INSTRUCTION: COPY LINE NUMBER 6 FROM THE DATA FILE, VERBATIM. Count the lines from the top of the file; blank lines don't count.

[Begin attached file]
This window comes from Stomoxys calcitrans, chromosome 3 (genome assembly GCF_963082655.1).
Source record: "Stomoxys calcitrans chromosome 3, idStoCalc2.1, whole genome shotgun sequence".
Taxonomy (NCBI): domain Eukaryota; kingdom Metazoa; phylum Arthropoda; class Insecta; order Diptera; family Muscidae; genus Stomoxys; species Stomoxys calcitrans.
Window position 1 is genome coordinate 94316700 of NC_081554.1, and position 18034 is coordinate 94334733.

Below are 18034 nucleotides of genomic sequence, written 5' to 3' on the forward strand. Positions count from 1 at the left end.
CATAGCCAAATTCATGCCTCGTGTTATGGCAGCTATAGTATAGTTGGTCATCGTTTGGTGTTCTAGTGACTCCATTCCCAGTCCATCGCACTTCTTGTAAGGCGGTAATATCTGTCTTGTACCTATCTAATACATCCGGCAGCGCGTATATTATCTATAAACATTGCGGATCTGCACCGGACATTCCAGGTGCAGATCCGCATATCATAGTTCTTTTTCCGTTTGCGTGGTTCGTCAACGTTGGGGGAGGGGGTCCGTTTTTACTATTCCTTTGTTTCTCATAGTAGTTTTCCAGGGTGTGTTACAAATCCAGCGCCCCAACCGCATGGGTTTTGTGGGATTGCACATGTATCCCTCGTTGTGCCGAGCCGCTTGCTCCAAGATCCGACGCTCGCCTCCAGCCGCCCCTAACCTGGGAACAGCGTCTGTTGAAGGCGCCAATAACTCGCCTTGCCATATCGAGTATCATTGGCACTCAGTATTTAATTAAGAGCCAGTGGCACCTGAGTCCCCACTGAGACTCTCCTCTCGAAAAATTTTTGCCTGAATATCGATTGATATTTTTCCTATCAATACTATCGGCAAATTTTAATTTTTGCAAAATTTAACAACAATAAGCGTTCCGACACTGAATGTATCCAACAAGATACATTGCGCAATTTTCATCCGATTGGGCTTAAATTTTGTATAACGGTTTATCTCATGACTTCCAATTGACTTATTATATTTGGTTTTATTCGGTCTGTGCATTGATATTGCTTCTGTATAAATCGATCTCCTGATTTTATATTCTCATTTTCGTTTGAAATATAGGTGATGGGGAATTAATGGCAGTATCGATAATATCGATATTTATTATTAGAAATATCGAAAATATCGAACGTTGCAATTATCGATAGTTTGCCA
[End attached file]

CATAGCCAAATTCATGCCTCGTGTTATGGCAGCTATAGTATAGTTGGTCATCGTTTGGTGTTCTAGTGACTCCATTCCCAGTCCATCGCACTTCTTGTAAGGCGGTAATATCTGTCTTGTACCTATCTAATACATCCGGCAGCGCGTATATTATCTATAAACATTGCGGATCTGCACCGGACATTCCAGGTGCAGATCCGCATATCATAGTTCTTTTTCCGTTTGCGTGGTTCGTCAACGTTGGGGGAGGGGGTCCGTTTTTACTATTCCTTTGTTTCTCATAGTAGTTTTCCAGGGTGTGTTACAAATCCAGCGCCCCAACCGCATGGGTTTTGTGGGATTGCACATGTATCCCTCGTTGTGCCGAGCCGCTTGCTCCAAGATCCGACGCTCGCCTCCAGCCGCCCCTAACCTGGGAACAGCGTCTGTTGAAGGCGCCAATAACTCGCCTTGCCATATCGAGTATCATTGGCACTCAGTATTTAATTAAGAGCCAGTGGCACCTGAGTCCCCACTGAGACTCTCCTCTCGAAAAATTTTTGCCTGAATATCGATTGATATTTTTCCTATCAATACTATCGGCAAATTTTAATTTTTGCAAAATTTAACAACAATAAGCGTTCCGACACTGAATGTATCCAACAAGATACATTGCGCAATTTTCATCCGATTGGGCTTAAATTTTGTATAACGGTTTATCTCATGACTTCCAATTGACTTATTATATTTGGTTTTATTCGGTCTGTGCATTGATATTGCTTCTGTATAAATCGATCTCCTGATTTTATATTCTCATTTTCGTTTGAAATATAGGTGATGGGGAATTAATGGCAGTATCGATAATATCGATATTTATTATTAGAAATATCGAAAATATCGAACGTTGCAATTATCGATAGTTTGCCA